One year after her diagnosis, Harris-Gaspard returned back to work at the Louisiana School of Agriculture in a wheelchair. A teacher visited her office and shared his story of a mobility-saving surgery.

“He told me his story of having to have his ankle rebuilt, and he was able to walk again and ride his favorite motorcycle,” Harris-Gaspard said. 

That story motivated her to visit with surgeons at LSU Health Shreveport in 2013 for a third back surgery she hoped would finally heal her and give her the ability to walk again. 

“She presented with an inability to stand up erect and complained of severe pain in her back and legs,” said Dr. Anthony Sin, neurosurgeon at LSU Health Shreveport. 

Dr. Sin said the infection caused extensive destruction in multiple vertebrates and resulted in extreme misalignment with severe narrowing of her spinal canal

“A surgery was done to decompress her spinal cord and realign her spine into a better global balance, and she had a very good outcome,” said Dr. Sin.

“I thank God he blessed the surgeons with the knowledge, experience, and courage necessary to perform what I call a miracle in disguise,” Harris-Gaspard said. 

Dr. Bharat Guthikonda, chair of Neurosurgery at LSU Health Shreveport, said Dr. Sin is a groundbreaking surgeon in this field.

“Dr. Sin is internationally recognized for his work in spinal deformity and has been instrumental in providing feedback leading to innovative technologies in complex spine surgeries and robotics,” said Dr. Guthikonda,. “More recently, under Dr. Sin’s leadership, the first robotic spine surgery in north Louisiana was performed demonstrating the strength of this neurosurgery department. With LSU Health Shreveport being an academic medical center, surgical innovations are not only important for our patients but in the training of the neurosurgeons of the future.”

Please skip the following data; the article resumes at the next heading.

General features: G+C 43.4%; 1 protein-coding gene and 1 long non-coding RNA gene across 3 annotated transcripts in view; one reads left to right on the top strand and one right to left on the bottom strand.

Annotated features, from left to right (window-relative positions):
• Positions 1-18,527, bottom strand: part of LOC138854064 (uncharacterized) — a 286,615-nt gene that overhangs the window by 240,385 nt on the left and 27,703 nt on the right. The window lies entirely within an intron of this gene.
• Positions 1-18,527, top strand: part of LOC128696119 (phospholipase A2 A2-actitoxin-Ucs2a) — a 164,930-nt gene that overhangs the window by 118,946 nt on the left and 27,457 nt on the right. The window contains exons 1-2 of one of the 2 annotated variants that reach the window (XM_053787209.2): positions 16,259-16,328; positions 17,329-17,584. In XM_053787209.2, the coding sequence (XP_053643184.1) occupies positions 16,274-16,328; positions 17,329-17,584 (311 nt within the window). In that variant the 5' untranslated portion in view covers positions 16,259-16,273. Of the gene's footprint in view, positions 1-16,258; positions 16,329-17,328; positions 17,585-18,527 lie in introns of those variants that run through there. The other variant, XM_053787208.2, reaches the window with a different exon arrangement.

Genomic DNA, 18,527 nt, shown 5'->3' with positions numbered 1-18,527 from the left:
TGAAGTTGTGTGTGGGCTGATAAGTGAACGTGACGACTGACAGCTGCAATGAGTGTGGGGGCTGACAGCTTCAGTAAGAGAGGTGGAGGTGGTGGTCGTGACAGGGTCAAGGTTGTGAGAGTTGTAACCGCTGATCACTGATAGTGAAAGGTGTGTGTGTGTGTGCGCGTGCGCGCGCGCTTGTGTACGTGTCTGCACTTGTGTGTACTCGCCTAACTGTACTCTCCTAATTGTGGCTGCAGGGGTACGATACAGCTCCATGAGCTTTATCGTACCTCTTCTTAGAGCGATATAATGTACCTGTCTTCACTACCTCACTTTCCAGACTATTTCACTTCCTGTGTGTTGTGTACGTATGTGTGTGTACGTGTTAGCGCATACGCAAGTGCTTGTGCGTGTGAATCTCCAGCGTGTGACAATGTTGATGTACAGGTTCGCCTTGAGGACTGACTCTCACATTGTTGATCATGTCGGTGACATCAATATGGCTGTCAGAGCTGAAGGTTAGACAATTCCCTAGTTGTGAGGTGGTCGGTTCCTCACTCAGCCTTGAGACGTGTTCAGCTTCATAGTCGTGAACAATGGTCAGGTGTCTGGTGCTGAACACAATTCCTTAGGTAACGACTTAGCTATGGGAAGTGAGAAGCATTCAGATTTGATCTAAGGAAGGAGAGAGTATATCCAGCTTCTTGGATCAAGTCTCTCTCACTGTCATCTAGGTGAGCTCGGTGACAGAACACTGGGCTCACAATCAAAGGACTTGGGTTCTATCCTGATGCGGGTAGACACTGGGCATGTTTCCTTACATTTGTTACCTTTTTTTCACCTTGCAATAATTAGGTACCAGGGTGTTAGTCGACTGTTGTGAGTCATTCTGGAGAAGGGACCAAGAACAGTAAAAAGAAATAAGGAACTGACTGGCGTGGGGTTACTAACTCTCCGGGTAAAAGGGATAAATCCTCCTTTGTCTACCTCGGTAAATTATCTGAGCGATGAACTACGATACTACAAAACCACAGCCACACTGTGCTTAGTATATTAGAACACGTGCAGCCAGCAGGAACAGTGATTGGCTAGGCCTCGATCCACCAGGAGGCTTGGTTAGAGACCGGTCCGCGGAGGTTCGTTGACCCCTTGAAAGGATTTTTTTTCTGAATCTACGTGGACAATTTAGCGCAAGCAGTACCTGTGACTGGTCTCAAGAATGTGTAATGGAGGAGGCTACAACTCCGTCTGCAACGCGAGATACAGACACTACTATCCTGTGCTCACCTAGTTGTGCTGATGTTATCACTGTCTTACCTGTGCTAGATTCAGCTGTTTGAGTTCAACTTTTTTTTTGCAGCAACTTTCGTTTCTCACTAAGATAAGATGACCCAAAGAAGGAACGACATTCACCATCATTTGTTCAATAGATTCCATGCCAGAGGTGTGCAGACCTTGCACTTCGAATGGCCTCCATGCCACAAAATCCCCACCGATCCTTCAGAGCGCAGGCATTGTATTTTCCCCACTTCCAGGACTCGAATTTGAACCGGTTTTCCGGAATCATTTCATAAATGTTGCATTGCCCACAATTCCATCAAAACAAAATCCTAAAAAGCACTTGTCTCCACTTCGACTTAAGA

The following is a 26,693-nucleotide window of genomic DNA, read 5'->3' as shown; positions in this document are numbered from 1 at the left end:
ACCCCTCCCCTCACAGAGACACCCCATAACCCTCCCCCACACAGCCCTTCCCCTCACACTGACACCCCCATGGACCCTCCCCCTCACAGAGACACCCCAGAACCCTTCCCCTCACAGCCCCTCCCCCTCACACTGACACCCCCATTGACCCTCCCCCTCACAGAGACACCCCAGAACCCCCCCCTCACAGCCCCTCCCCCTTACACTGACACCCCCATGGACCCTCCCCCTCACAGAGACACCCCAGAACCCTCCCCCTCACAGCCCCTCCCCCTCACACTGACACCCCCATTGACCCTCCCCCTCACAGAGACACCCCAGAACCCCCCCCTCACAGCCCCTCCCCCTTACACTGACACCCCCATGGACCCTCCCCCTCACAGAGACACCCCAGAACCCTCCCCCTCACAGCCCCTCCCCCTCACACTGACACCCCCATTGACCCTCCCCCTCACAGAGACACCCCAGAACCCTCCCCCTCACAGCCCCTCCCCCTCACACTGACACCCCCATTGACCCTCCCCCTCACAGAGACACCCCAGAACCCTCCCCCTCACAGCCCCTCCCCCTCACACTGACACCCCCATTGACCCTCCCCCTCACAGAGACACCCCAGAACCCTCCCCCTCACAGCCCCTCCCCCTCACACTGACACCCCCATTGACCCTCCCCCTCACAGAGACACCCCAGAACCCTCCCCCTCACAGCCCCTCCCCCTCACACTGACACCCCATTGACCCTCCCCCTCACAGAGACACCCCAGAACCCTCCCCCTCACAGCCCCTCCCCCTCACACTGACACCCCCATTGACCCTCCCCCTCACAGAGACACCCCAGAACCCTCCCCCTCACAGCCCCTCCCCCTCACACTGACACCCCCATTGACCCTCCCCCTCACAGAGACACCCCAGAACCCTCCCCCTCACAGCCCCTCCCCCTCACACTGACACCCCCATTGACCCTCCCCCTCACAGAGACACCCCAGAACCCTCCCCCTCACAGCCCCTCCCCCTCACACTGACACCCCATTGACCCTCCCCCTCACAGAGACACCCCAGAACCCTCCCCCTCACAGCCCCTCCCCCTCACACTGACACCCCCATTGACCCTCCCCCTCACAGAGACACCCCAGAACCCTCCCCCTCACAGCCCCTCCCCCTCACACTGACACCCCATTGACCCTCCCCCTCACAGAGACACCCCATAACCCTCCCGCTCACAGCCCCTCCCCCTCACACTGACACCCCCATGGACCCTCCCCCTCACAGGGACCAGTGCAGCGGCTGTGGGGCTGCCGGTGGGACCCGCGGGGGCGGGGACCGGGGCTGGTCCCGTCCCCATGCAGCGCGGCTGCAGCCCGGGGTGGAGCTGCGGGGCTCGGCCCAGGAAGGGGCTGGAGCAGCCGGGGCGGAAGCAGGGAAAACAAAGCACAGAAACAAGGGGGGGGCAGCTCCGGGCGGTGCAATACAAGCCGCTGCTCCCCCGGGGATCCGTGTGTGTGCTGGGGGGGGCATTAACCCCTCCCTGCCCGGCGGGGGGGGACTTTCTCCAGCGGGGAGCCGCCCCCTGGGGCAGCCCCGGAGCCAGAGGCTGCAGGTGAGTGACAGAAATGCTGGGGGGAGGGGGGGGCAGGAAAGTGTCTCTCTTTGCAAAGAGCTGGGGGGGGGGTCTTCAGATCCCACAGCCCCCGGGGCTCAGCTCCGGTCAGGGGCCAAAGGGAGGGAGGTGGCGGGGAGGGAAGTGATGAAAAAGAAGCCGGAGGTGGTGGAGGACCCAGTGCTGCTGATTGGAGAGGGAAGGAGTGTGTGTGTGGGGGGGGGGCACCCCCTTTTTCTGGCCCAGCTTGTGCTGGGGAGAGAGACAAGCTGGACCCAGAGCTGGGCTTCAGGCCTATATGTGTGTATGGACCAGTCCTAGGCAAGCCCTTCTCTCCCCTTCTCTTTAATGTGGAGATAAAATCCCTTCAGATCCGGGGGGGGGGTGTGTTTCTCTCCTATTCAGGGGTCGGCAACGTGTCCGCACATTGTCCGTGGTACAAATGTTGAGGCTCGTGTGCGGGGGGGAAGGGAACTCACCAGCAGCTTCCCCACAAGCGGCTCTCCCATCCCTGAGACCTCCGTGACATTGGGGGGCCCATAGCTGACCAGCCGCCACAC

“Now that she has gained almost all of her mobility back, it's simply a miracle,” Gaspard Jr. “You wouldn't even know that she went through that experience. And we grew closer through the process.”

The experience didn’t stop Gaspard Jr. from losing focus on his own education and goals. While still a senior in high school, he enrolled in college classes at LSU of Alexandria.

“I took two full term semesters of classes during my senior year of high school. So, by the time I came to LSU, I was already a sophomore. I am LSU made,” Gaspard Jr. said.

Gaspard Jr. will next enroll in law school at Southern University and aspires to serve as a liaison between agricultural producers, consumers and the government. He said this journey prepared him for his future.

“I learned that through the experiences, through the struggles and through the adversities, I was equipped and trained to be the young man that I am today,” Gaspard Jr. said. “I had that experience of an adult and it really instilled in me a level of determination that was mirrored from my mom's level of determination. I noticed how strong and resilient she was throughout the process and that motivated me to reciprocate that in my life. I know the sacrifices and the pain she went through for my sister and myself. I felt an obligation to reflect that same strength, determination and drive in my own life.”